I am certainly aware of how fortunate it was that I was diagnosed early. This has reinforced how critical screening and early detection is for the long-term survival of lung cancer patients.
"In February of 2016, a surprising cancer diagnosis turned my life upside down. While in hospital for another condition, my CT scans showed a small nodule in my left lung's lower lobe. It was a shock for my family and me, a coincidental diagnosis of lung cancer. Our worlds stood still momentarily as we tried to grasp the meaning of the findings. I knew only too well the grim statistics associated in the past with a lung cancer diagnosis. Despite being reassured that the nodule was indicative of early-stage lung cancer, my mind jumped back and forth between thinking the best and believing the worst. I thought about my family and worried about them and for our future.
Following discharge from the hospital, I entered the world of fear, anxiety, and uncertainty while undergoing further assessments to confirm the diagnosis and determining the appropriate treatment. X-rays, CT scans, a PET scan, and a lung biopsy were carried out in a relatively timely manner, but it felt like they took much longer. I just wanted to "get on with it", meaning moving forward with whatever treatment was needed. At the end of April 2016, I underwent surgery to remove my left lower lobe and some lymph nodes through a VATS procedure. The final diagnosis was Stage 1b Adenocarcinoma. I recovered well from the surgery and was home within three days. My granddaughter in Ottawa was to have her first dance recital in June, so my goal became to be well enough to travel to see her perform. I met that goal and I gained strength, determination, and resilience over time.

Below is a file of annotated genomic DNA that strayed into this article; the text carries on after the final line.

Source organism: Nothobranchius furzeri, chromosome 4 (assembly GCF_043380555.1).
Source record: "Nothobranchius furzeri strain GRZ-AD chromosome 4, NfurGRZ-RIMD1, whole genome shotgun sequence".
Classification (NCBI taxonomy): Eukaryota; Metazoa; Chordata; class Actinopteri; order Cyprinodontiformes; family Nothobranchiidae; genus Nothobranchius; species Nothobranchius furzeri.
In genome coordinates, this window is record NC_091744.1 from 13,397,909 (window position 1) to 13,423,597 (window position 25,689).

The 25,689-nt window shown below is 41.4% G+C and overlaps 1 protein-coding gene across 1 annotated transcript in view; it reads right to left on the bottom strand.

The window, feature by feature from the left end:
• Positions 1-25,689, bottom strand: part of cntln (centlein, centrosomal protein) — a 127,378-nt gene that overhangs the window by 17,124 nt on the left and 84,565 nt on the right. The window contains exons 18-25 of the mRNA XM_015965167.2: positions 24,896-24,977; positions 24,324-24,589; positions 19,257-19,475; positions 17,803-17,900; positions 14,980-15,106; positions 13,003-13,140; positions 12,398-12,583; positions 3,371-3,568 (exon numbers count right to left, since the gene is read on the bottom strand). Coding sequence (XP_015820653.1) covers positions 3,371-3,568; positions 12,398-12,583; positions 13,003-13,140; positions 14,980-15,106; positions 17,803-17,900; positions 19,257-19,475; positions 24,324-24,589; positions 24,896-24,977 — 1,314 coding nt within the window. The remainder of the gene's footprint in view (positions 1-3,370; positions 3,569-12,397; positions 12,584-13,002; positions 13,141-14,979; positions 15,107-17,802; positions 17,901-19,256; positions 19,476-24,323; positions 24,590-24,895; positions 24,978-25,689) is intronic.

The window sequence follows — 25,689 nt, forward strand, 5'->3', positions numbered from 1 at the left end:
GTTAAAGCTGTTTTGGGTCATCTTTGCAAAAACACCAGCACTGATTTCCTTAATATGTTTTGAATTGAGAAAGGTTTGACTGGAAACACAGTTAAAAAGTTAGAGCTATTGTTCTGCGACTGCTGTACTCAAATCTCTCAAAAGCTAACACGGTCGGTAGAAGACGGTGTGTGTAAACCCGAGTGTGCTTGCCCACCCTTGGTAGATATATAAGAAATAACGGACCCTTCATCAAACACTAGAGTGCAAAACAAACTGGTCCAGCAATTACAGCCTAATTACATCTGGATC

Although I continue to undergo follow-up X-rays and CT scans, I have gradually become "more normal" by reconnecting with most of my previous activities and adding some new ones. I lend my energies to a range of community groups and organizations. I am a dedicated advocate and an enthusiastic volunteer. I have also become a patient partner in health research initiatives in Saskatchewan that have brought new, and provide a path to, improved patient outcomes. I am certainly aware of how fortunate it was that I was diagnosed early. This has reinforced how critical screening and early detection is for the long-term survival of lung cancer patients. There is no formal, regular screening program for lung cancer in Saskatchewan, which creates an unnecessary burden on those diagnosed in the late stages. Also, in Saskatchewan, radon is the second leading cause of lung cancer. Raising awareness about the effects of radon and educating the public on how to test their homes for radon is another key element of reducing lung cancer incidence.
I first connected to the Lung Sask in 2016 when newly diagnosed with lung cancer to seek out information about lung cancer and possible resources for support. I joined and lent my support to the Lung Sask lung cancer Facebook group, an online resource for lung cancer patients, families, and others to connect with and support one another. The global COVID-19 pandemic has been unsettling for everyone. We have all been impacted by the emergency public health responses to keep citizens safe and support the health system to respond effectively. Those of us who are lung cancer survivors have additional risks that create anxiety and stress. My family has been mindful of the necessary restrictions but we all look forward to opportunities to gather together once again. I miss hugging my grandchildren!"
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